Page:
How can equity indexes continue to offer comprehensive coverage while recognizing the importance of voting power for certain types of investors? One solution that would satisfy the need for complete coverage would be to continue to include in indexes all companies at their full weight irrespective of voting power. This approach may have been satisfactory in the past when relatively few companies listed unequal voting shares and when the primary purpose of benchmarks was to act as market indicators and research tools.

However, two recent trends in corporate governance and institutional investing may render the legacy approach obsolete or inadequate. First, we have seen a rising number of companies offer reduced or even zero voting power shares to outside investors. In addition, as passive investing grows in popularity, indexes become the building blocks for asset allocation and portfolio construction. In this new paradigm, the legacy approach of ignoring voting rights in index construction may no longer be adequate for passive investors and universal owners as it would create misalignment between economic exposure and voting power. In other words, it would force them to have excessive capital allocation to public companies where they have relatively low protection against insider misuse of control and limited or no possibility to influence corporate policy through engagement and voting.

At the other extreme, a solution that would recognize the importance of voting power would be to exclude all companies that offer differential voting rights from equity indexes. This approach would also be problematic for all index-linked investors as it would reduce their opportunity set and violate the basic index principle of offering comprehensive coverage of the listed investable equity market.

Other possible solutions that would avoid the two extremes of full inclusion irrespective of voting power or complete exclusion of all unequal voting structures would require arbitrary thresholds to determine at what level of listed voting power securities should be included in benchmarks. The challenge with these approaches is that there is no clear theoretical or empirical basis on which to select an appropriate exclusion level. Fifty percent appears to be an intuitively appealing middle point but screening out companies with listed voting power below 50% may lead to the exclusion from indexes of several successful high-profile companies. This would deprive investors of the opportunity to benefit from the growth prospects and diversification potential offered by these companies. [2]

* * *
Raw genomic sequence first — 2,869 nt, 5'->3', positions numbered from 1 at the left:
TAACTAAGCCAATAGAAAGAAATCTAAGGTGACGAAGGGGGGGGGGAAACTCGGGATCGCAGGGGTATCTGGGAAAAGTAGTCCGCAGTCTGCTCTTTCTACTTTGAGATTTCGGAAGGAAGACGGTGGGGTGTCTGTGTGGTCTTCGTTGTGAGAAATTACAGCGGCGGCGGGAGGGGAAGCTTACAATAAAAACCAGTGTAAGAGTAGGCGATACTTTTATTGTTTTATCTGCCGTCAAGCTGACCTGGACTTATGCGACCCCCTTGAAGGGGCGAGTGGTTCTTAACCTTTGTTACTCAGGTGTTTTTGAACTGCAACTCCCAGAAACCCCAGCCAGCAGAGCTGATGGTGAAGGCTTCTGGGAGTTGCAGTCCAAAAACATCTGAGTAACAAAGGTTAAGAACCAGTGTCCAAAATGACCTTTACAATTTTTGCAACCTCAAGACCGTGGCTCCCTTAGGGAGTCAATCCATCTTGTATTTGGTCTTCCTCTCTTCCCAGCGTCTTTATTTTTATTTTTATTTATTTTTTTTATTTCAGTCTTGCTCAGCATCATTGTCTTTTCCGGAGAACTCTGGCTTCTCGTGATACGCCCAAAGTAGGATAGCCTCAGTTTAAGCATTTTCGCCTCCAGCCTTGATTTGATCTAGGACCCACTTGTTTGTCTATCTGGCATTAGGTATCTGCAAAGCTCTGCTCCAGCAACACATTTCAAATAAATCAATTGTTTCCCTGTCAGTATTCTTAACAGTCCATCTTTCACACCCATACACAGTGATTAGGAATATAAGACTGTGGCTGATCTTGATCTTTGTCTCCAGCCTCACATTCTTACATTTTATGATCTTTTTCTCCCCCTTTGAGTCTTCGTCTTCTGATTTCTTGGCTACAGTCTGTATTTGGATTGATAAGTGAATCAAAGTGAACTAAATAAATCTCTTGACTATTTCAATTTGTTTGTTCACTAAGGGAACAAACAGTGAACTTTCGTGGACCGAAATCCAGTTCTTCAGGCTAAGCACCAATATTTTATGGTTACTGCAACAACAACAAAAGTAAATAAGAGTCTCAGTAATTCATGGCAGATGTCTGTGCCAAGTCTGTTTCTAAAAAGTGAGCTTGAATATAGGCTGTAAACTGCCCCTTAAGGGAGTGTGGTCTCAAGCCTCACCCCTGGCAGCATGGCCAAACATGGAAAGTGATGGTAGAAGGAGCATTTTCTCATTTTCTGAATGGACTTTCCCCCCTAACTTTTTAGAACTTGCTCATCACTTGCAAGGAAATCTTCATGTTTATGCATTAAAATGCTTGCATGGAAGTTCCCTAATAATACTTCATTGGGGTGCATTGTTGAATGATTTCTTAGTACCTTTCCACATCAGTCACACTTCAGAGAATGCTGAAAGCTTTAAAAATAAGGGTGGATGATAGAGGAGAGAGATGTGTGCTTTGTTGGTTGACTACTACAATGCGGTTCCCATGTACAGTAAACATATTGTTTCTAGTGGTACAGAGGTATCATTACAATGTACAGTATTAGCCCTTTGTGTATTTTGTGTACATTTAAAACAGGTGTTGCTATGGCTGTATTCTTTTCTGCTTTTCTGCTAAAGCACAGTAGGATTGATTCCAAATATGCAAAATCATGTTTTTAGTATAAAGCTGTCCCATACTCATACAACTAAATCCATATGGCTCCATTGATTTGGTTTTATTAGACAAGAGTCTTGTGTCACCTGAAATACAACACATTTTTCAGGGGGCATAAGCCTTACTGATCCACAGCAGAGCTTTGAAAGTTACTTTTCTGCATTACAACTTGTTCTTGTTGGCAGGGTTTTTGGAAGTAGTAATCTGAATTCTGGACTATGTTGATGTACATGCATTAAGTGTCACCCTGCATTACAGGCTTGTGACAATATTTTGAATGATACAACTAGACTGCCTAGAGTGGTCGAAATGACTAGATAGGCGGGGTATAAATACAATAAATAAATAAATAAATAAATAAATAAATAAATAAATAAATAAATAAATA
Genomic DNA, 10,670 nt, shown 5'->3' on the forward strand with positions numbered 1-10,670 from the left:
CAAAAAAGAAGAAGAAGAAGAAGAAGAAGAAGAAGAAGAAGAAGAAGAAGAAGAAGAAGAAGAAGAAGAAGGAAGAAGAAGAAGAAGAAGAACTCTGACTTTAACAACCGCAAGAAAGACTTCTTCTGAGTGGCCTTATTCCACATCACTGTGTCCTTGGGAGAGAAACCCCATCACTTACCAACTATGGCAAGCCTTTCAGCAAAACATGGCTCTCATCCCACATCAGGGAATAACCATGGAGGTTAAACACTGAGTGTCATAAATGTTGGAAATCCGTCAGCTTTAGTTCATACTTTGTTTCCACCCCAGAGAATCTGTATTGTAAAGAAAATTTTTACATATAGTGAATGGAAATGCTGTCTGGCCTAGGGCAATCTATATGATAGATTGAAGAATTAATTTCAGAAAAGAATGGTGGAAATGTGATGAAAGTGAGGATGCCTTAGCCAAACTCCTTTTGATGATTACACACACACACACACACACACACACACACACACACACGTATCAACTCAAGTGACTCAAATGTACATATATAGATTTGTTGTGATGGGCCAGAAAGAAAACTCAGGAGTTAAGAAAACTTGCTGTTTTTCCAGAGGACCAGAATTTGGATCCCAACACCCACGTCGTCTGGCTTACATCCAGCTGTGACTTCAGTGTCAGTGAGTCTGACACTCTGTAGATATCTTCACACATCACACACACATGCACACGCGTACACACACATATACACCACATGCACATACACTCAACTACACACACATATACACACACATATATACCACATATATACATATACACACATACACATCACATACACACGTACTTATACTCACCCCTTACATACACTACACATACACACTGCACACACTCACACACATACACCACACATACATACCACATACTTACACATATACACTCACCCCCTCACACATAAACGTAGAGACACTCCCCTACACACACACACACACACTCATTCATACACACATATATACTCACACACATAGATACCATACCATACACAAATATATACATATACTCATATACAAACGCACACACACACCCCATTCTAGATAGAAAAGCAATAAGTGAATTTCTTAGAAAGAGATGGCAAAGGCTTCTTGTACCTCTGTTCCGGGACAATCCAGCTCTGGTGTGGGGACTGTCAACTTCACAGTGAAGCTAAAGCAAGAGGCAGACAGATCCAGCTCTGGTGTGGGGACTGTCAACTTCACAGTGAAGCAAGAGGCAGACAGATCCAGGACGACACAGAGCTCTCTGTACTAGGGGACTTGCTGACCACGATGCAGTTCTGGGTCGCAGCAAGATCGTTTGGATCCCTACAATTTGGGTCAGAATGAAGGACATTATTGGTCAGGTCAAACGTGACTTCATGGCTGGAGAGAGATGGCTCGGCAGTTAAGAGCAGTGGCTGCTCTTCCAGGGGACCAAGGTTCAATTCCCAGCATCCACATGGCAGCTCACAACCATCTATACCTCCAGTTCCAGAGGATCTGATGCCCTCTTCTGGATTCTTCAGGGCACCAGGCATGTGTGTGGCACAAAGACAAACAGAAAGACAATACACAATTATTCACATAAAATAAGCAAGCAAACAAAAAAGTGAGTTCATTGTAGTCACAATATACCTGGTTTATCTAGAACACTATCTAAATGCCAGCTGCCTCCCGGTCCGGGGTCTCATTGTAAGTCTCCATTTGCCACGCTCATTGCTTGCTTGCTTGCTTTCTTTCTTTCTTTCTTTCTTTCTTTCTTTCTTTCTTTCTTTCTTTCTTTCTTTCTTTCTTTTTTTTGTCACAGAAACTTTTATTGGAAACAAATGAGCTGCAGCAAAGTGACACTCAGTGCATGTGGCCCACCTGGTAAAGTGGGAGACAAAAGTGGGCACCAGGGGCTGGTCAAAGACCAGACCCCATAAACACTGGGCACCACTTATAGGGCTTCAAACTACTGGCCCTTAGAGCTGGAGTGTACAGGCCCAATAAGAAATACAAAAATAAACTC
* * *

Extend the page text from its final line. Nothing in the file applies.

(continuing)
In the MSCI paper, we propose to continue to include unequal voting stocks in equity indexes but to adjust their weights to reflect both free float and listed voting power. This proposal recognizes the additional constraints of passive investors and universal owners by aligning economic exposure and listed voting power, while continuing to offer all investors access to the entire universe of listed and investable equity securities.


A quote from Financial Times journalist Andrew Hill aptly summarizes the ambiguous nature of the one share, one vote debate:

“The advantage of a dual class share structure is that it protects entrepreneurial management from the demands of shareholders. The disadvantage of a dual class share structure is that it protects entrepreneurial management from the demands of shareholders.”